The stunning victories of Bernie Sanders and Donald Trump in the New Hampshire primaries mark the first time both parties have been so upended at the same moment. The 69-year-old casino mogul and 74-year-old socialist have changed everything. And the question now is what it means both for the nomination and the country.
Take the country first.
So many banalities have been used to compare Bernie Sanders and Donald Trump: "They're outsiders." "They're anti-establishment." "Their supporters are angry."
All of that is true. But the big thing the two insurgents have in common is as obvious and ignored as their stump speeches. Whenever they mount the podium, they take time to state how America is stacking up poorly against other nations. No other candidate does this with the same regularity, if ever. The Republicans may lament Obama's presidency; and Hillary Clinton may complain about the GOP. But none of the also-rans ever make the case that America is a wreck compared with other countries. Sanders points to the Scandinavian social democracies and asks why we don't have universal health care and free college tuition and roads that aren't rutted. Trump makes the same complaints about crappy roads and points to the smart negotiators for China and Japan and Mexico, who he says are killing us. "When was the last time we won at anything?" Trump often asks.
Both men got here because they embody a profound sense that America is doing terribly compared with other countries, and they name those countries. Our demise is owning to a special-interest cabal, they argue. Look what Sanders said in his victory speech:
We serve notice to the political and economic establishment of this country that the American people will not continue to accept a corrupt campaign finance system that is undermining American democracy, and we will not accept a rigged economy in which ordinary Americans work longer hours for lower wages while almost all new income and wealth goes to the top 1 percent.
So the anger of Sanders and Trump voters isn't free-floating or inchoate. It reflects a belief in American decline that other candidates don't accept. To hear the rest of the Republican field, you'd think that the mere removal of Barack Obama would right the country. But the Sanders and Trump voters know there's something deeper and more systemic going on, and they hew to the darker visions of their favored candidates or even their kookier ones. At his acceptance speech, Trump said he had heard the unemployment rate is 42 percent and that the 4.9 percent official figure is bogus.
Hillary Clinton, with her hugging of the president and calling for a simple expansion of Obama policies on health care and tuition assistance, has completely missed the moment. A significant portion, if not the majority, of the Democratic Party believes that expanding Obama's policies are wholly inadequate to the challenges at hand. They need to be overhauled. Clinton, who came of political age in the Reagan-era South, became an expert, like her husband, at cautiously pushing liberal policies while trying to avoid a cultural backlash. That worked well in a Democratic Party that was dominated by whites without a college education who favored FDR-style liberalism and were animated by fears of crime and wanting America to seem strong in the world. The Democratic Party today is more animated by gender equity, trans rights, abortion access, income inequality and restraining police.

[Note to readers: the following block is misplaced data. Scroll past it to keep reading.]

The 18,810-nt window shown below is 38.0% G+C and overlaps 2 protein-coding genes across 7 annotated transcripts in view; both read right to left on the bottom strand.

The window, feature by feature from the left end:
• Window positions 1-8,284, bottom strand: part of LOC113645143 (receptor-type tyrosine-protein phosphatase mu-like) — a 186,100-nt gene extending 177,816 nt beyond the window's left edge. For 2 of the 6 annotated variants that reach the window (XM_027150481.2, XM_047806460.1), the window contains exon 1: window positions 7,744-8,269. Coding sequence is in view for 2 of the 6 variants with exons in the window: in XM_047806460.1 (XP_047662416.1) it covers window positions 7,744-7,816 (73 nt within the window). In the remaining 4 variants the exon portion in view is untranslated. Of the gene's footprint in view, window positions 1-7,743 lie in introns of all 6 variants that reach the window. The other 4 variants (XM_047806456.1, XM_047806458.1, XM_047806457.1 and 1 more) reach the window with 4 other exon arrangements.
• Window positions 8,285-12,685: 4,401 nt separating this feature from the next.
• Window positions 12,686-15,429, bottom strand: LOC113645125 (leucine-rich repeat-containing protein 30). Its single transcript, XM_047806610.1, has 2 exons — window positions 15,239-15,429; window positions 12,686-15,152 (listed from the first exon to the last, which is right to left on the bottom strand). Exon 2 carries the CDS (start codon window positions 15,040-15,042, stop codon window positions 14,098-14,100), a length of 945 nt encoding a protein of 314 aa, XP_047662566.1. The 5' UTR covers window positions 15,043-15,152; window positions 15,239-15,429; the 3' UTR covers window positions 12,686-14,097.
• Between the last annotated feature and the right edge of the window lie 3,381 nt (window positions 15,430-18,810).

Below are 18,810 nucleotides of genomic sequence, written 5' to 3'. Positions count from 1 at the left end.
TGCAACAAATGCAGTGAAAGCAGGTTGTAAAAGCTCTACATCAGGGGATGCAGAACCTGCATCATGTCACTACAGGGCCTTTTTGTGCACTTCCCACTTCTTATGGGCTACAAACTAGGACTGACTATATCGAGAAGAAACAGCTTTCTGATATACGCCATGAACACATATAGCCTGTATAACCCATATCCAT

Clinton may well find a way out of this mess. In her concession speech, she sounded a more progressive note than usual, and she dropped the now-failed electability argument. She might be able to sow more doubts about Sanders's fitness for office and the soundness of his ideas. But the Sanders win in New Hampshire, while expected, was so sweeping that the Clinton campaign will have to find a new message. Whether it's hitting Sanders as a tax hiker or something else, you'll hear something new soon.
The Republican Party is equally disrupted. For decades, the GOP has been in a state of equipoise: Overwhelmingly anti-abortion, unanimously pro-tax cuts and eager to use the American military overseas. Trump has crushed this consensus. He wants to raise taxes on hedge funds. He calls the Iraq War a "disaster" and had no patience for the Libya invasion. He defends entitlements like Social Security and Medicare. He might be anti-abortion, as he says, but no one thinks that's a very high priority for the mogul. And he has cast aside the niceties of the immigration debate for a full-throated assault on Mexican and Muslim immigrants. Immigration is the secret ingredient to Trump's coalition the way inequality is for Sanders.
New Hampshire should be taken with caveats. It was the springboard for the presidential candidacies of John McCain, Paul Tsongas and Gary Hart. There's no shortage of candidates who have won there only to fade in the longer race. That could happen again. But none of those reformist candidates, like McCain, had an ideology that was so revolutionary, so at odds with the party establishment. They offered a critique, not a sledgehammer.
Trump and Sanders have taken aim at the idea that America is top dog. They've said the world is rigged, unfair and a mess, and the elites have made it that way. That message isn't likely to disappear.